Quote Originally Posted by Mark Fisher View Post

    He's an inspector-in-training.
    Which doesn't change the nature of the post, which is a "Question from Home Owners, Home Buyers, and DIYers" question. Yep, even practicing HIs are DIYers, HOs and HBs and have such questions; "as-is" or not, self-"inspected" the purchase as an investor.

    The OP has indicated this status and nature of the post more than once.

    He is DIYing it and asking for DIY advice in his non-independantly professionally inspected purchase/DIY fix-up/to-flip residental RE venture.

    Even HIs can be DIYers and DIY flippers, the OP has indicated he is not an HI (yet); nevertheless, an HI (esp. an aspiring one) as a lawyer, doctor, etc. who serves as his own professional has a fool for a client.

    That has been removed and the house now has a gas furnace. The crawl space in the basement is full of coal. Not sure how much but the space is 10' long and about 6' high. It's about half full of coal. Do inspectors see this often in older homes? Is this something you write up as a safety hazard? Does it need to be removed before house is sold?
    Could be, you may have a contaminated site (i.e. improper ACMs removal, lead dust, etc.).

    This is a house that I am fixing up to sell and I didn't know what to do about the coal.
    Thanks. I'll double check. We just closed on it last week. It was an as is sale.

    You do not give-away or sell ACM or lead-dust contaminated material to be handled, dumped, etc. by some unsuspecting party, even when "generated" in/from a residential property!!! Until proven (professionally risk-assessed) otherwise, treat as potentially or actual contaminated zone & waste.

    Last edited by H.G. Watson, Sr.; 08-20-2012 at 06:57 AM.

  14. #14
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    Default Re: Coal in crawl space

    H.G.,

    I'm assuming that you've never worked in Appalachian coal country. Treat a pile of house coal as hazardous waste? In West Virginia? Your own clients would consider you 'touched in the head'.

    The joke was thinking that there might have been professional asbestos mitigation and clearance testing in residential housing in Appalachia (unheard of).

    Mark Fisher
    Allegany Inspection Service - Cumberland MD 21502 - 301-722-2224
    Home Inspections, Mold Testing, Thermal Imaging

  15. #15
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    Default Re: Coal in crawl space

    Quote Originally Posted by Mark Fisher View Post
    I'm assuming that you've never worked in Appalachian coal country. Treat a pile of house coal as hazardous waste? In West Virginia? Your own clients would consider you 'touched in the head'.
    Mark,

    You will to learn to ignore much/most of what Watson posts ... especially when he uses that big red crayon of his.

    Jerry Peck, Construction / Litigation Consultant
    Construction Litigation Consultants, LLC ( www.ConstructionLitigationConsultants.com )
    www.AskCodeMan.com

  16. #16
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    Default Re: Coal in crawl space

    John, Thunder Road was actually in Knoxville TN (or the story/song goes).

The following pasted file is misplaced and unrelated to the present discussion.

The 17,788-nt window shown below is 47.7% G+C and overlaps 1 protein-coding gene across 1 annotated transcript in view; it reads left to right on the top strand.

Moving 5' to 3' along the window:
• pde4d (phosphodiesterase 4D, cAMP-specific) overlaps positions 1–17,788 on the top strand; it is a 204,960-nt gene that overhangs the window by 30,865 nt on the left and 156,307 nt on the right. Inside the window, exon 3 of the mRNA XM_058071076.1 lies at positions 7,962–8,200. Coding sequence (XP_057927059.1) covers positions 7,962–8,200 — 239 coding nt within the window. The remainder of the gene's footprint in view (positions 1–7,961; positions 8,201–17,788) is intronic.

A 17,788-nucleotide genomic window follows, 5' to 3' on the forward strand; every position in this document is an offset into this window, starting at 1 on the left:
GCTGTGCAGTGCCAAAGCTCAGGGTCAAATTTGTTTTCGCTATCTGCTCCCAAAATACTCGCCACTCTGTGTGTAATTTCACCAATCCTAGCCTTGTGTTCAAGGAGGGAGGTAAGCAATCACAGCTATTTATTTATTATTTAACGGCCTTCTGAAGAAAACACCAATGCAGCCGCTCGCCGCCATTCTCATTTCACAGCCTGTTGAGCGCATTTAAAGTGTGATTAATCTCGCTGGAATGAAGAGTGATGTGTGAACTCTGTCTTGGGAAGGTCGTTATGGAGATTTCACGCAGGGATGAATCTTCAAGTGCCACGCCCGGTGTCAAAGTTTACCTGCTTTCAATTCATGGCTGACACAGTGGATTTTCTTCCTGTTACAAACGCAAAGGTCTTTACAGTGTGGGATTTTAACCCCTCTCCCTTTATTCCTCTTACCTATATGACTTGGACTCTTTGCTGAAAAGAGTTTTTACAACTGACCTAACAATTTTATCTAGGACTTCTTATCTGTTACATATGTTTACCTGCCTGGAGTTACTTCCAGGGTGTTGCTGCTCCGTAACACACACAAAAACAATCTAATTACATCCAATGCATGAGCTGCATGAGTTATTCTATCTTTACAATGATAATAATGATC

17. #17
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    Default Re: Coal in crawl space

    [quote=H.G. Watson, Sr.;205897]Nope, am as "serious as a heart-attack".

    You shouldn't skip your due-dilligence in REO or auction acquired property, you either get your research, input (and spend $), testing, etc. beforehand (no contingencies), or prepare to gamble and get proper risk analysis afterwards. He owns the issues now has a responsibility as a non-occupant DIY-intended FLIPPER of residential property to DO THE RIGHT THING.

    No excuse to NOT properly assess the risks NOW and before doing ANYTHING. Get Risk analysis and testing done NOW.

    Any "vintage" coal-burning furnace (or boiler) equipment installation is/was LIKELY to have contained ASBESTOS in a multitude of forms and applications. Vintage fuel-burning mechanicals/appliances, and removal/tinkering by generations of DIYers, are likewise notorious for mercury controls not having been properly handled and contaminating sites. Frankly, when you're dealing with a home of the vintage discussed, likely to have many ACMs, potential mercury contamination sources, and of course LEAD sources as well.


    Watson. If you weren't shouting with RED all the time, maybe people would pay a little more attention to your comments. Uncalled for, thank you.


  18. #18
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    Default Re: Coal in crawl space

    Rich,
    I thought the red was to delineate sentences/sections to skip over.

    If the color was for shouting would it not be blue, as in "shouting till blue in the face"?



    Interesting... only can put 5 images into a message.


  19. #19
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    Default Re: Coal in crawl space

    Quote Originally Posted by Garry Sorrells View Post
    Rich,
    I thought the red was to delineate sentences/sections to skip over.

    If the color was for shouting would it not be blue, as in "shouting till blue in the face"?



    Interesting... only can put 5 images into a message.
    Good..... I like it! (I couldn't put a smiley here---was stopped too )


  20. #20
    Bill Spatafore's Avatar
    Bill Spatafore Guest

    Default Re: Coal in crawl space

    Thanks for the responses guys. I gave it away and got rid of all of it.